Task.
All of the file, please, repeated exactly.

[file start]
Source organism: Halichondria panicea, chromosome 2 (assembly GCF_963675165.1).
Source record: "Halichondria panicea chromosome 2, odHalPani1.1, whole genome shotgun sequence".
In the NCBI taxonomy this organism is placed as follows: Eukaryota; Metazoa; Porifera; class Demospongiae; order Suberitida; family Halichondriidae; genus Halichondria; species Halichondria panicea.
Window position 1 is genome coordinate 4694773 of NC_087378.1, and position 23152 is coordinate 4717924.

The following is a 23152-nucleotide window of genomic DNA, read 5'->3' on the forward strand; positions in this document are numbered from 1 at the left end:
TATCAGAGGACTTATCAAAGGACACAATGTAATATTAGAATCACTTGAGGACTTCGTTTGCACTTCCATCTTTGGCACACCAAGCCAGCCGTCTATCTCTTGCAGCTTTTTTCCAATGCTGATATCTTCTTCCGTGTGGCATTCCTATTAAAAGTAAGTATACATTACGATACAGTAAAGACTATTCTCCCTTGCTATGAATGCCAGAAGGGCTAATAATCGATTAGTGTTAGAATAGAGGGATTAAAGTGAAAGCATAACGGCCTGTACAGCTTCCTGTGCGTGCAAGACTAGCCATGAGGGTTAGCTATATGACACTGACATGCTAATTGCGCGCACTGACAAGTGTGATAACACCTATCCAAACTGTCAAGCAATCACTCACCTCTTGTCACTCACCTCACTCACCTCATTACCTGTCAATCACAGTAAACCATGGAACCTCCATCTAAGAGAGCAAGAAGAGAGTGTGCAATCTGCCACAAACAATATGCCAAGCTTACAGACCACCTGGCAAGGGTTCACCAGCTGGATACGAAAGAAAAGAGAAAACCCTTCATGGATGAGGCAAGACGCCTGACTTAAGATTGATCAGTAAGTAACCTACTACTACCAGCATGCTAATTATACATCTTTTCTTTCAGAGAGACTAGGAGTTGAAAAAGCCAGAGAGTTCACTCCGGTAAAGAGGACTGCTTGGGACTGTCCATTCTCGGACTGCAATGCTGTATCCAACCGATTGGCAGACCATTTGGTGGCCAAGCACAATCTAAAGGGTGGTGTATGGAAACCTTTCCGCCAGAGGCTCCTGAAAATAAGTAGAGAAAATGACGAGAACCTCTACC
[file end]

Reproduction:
Source organism: Halichondria panicea, chromosome 2 (assembly GCF_963675165.1).
Source record: "Halichondria panicea chromosome 2, odHalPani1.1, whole genome shotgun sequence".
In the NCBI taxonomy this organism is placed as follows: Eukaryota; Metazoa; Porifera; class Demospongiae; order Suberitida; family Halichondriidae; genus Halichondria; species Halichondria panicea.
Window position 1 is genome coordinate 4694773 of NC_087378.1, and position 23152 is coordinate 4717924.

The following is a 23152-nucleotide window of genomic DNA, read 5'->3' on the forward strand; positions in this document are numbered from 1 at the left end:
TATCAGAGGACTTATCAAAGGACACAATGTAATATTAGAATCACTTGAGGACTTCGTTTGCACTTCCATCTTTGGCACACCAAGCCAGCCGTCTATCTCTTGCAGCTTTTTTCCAATGCTGATATCTTCTTCCGTGTGGCATTCCTATTAAAAGTAAGTATACATTACGATACAGTAAAGACTATTCTCCCTTGCTATGAATGCCAGAAGGGCTAATAATCGATTAGTGTTAGAATAGAGGGATTAAAGTGAAAGCATAACGGCCTGTACAGCTTCCTGTGCGTGCAAGACTAGCCATGAGGGTTAGCTATATGACACTGACATGCTAATTGCGCGCACTGACAAGTGTGATAACACCTATCCAAACTGTCAAGCAATCACTCACCTCTTGTCACTCACCTCACTCACCTCATTACCTGTCAATCACAGTAAACCATGGAACCTCCATCTAAGAGAGCAAGAAGAGAGTGTGCAATCTGCCACAAACAATATGCCAAGCTTACAGACCACCTGGCAAGGGTTCACCAGCTGGATACGAAAGAAAAGAGAAAACCCTTCATGGATGAGGCAAGACGCCTGACTTAAGATTGATCAGTAAGTAACCTACTACTACCAGCATGCTAATTATACATCTTTTCTTTCAGAGAGACTAGGAGTTGAAAAAGCCAGAGAGTTCACTCCGGTAAAGAGGACTGCTTGGGACTGTCCATTCTCGGACTGCAATGCTGTATCCAACCGATTGGCAGACCATTTGGTGGCCAAGCACAATCTAAAGGGTGGTGTATGGAAACCTTTCCGCCAGAGGCTCCTGAAAATAAGTAGAGAAAATGACGAGAACCTCTACC